Loss Of Arable Land Is Bad News For Bees

Almost all new building projects across Austria are built on fertile land, environmentalists have warned.

Non-government organisation Greenpeace has warned that 95 per cent of all these activities were taking place in areas which could have been cultivated to provide residents with food.

The activists deplore that Austria would become more dependent on foreign producers. This development does not just increase the pressure on agricultural enterprises across Austria, it also worsens the situation of endangered insects such as solitary pollinators.

Solitary bees such as leafcutter bees and mason bees are an essential part of local ecosystems due to their engaged pollination of flowers and plants.

Melanie Ebner speaks in undated footage. Almost all new building projects across Austria are built on fertile land, environmentalists have warned. (NewsX/Bee)

Vienna Natural History Museum (NHM) entomologist Dominique Zimmermann told NewsX, a news platform of which The Bee News community is a part: “In Austria, there are more than 700 species. The region of Lower Austria alone is home to more wild bees than Germany.”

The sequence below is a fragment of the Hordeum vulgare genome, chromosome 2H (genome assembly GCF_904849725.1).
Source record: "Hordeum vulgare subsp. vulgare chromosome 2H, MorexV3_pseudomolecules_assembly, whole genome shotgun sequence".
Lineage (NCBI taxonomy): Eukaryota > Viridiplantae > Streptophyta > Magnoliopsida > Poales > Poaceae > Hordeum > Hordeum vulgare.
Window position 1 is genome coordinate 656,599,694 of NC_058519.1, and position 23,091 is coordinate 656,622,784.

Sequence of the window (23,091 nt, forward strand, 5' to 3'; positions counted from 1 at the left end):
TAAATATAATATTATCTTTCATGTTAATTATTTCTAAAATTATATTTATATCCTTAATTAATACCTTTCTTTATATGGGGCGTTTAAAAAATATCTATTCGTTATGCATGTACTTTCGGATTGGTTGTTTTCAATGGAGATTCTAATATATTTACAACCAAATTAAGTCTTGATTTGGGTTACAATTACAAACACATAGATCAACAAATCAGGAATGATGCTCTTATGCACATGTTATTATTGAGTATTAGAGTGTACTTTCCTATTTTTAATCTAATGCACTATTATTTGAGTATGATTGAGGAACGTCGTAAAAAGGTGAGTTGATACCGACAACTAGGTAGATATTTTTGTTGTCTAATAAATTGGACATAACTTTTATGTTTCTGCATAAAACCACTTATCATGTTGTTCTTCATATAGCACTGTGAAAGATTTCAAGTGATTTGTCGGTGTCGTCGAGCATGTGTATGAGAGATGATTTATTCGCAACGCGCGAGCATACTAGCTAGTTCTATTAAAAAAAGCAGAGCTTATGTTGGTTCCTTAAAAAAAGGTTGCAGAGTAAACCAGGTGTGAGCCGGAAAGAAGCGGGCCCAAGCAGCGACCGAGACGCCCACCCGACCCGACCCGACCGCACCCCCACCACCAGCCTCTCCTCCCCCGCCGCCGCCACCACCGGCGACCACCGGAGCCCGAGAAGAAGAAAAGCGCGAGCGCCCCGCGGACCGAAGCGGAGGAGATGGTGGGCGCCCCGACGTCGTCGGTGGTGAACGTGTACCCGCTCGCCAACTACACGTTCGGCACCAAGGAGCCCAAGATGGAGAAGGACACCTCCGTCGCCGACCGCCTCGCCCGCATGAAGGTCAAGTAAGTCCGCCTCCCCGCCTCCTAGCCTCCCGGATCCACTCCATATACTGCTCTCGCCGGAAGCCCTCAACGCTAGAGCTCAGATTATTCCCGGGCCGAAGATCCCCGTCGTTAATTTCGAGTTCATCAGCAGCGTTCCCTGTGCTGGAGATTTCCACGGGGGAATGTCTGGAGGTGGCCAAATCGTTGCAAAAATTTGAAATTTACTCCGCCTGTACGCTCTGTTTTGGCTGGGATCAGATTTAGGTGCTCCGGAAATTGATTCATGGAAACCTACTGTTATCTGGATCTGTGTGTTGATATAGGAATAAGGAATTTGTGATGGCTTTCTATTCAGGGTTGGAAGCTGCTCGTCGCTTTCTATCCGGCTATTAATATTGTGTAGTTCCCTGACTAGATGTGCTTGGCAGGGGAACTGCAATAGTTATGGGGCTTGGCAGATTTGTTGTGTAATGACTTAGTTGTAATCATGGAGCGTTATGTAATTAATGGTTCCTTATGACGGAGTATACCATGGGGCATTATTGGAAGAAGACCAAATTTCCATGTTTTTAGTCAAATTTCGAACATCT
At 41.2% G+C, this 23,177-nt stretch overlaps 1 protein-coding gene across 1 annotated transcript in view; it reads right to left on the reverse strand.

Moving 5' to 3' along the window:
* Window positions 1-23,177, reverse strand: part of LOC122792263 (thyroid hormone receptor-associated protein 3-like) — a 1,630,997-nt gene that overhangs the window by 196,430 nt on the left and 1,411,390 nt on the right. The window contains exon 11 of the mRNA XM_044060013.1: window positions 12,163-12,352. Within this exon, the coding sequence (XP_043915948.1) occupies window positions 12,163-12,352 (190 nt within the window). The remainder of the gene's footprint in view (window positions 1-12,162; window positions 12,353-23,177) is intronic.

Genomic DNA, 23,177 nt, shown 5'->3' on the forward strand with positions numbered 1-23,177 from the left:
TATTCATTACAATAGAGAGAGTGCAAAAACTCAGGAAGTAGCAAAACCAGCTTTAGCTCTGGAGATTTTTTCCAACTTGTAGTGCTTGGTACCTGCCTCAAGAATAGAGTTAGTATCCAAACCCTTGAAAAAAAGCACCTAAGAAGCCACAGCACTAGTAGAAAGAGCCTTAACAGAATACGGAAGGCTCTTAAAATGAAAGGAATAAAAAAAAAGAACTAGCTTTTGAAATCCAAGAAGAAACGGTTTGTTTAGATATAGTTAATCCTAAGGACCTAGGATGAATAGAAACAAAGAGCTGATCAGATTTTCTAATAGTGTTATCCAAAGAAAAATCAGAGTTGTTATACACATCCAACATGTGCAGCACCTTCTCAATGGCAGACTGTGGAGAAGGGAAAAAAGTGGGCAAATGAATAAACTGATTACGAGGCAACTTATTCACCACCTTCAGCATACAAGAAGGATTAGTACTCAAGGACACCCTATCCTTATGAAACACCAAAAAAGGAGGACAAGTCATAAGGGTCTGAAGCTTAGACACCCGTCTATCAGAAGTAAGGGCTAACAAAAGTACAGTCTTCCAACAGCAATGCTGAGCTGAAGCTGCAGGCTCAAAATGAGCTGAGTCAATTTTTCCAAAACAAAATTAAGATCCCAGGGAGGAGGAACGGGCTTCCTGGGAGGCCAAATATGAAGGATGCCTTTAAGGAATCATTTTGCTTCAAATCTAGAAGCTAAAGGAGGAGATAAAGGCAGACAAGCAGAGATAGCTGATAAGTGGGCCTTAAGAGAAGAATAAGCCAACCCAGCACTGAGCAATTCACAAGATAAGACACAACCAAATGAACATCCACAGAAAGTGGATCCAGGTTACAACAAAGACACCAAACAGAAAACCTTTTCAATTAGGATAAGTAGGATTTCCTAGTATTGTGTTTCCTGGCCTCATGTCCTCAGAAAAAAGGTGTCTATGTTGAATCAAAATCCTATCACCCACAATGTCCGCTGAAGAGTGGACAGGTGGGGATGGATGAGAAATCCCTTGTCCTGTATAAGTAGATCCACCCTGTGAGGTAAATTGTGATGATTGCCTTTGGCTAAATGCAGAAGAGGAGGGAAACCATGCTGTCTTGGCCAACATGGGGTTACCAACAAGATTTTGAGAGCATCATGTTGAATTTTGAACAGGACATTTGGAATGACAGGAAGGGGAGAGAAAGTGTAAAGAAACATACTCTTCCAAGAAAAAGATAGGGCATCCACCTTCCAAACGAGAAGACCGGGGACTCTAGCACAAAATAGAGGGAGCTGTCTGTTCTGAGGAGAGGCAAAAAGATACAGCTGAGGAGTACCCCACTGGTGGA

Greenpeace agricultural affairs expert Melanie Ebner explained: “Our latest evaluations show that farming will be impossible in Carinthia and Salzburg if we continue to destroy nature at the same velocity.”

By the end of this year, 4,300 hectares of fertile land will be lost to the construction of homes, shops and factories, according to Greenpeace. This is the equivalent of 6,140 football pitches.

The organisation emphasised that more than 1.5 million people could have been provided with agricultural products from the vast areas lost to construction projects in the past 36 years.

Speaking to the Kronen Zeitung newspaper, Hail Insurance Austria chief Kurt Weinberger said: “Majors pride themselves with setting up some industrial estate or another grey block of flats on arable land.”

Biologist Dominik Linhard from the Austrian environment NGO Global 2000 told NewsX: “Austria is taking a leading position when it comes to the sealing of soils. The politicians in charge are currently incapable of reaching the targets they have set themselves.”

According to Dominik, around 12 hectares of land – which is the equivalent of 17 football pitches – are sealed across the country each day.

He explained: “The government wanted to lower this rate to 2,5 hectares, so it’s miles off the mark.”

The European Union’s European Environment Agency (EEA) warned last year that the sealing of soil “puts biodiversity at risk, increases the risk of flooding and water scarcity and contributes to global warming.”


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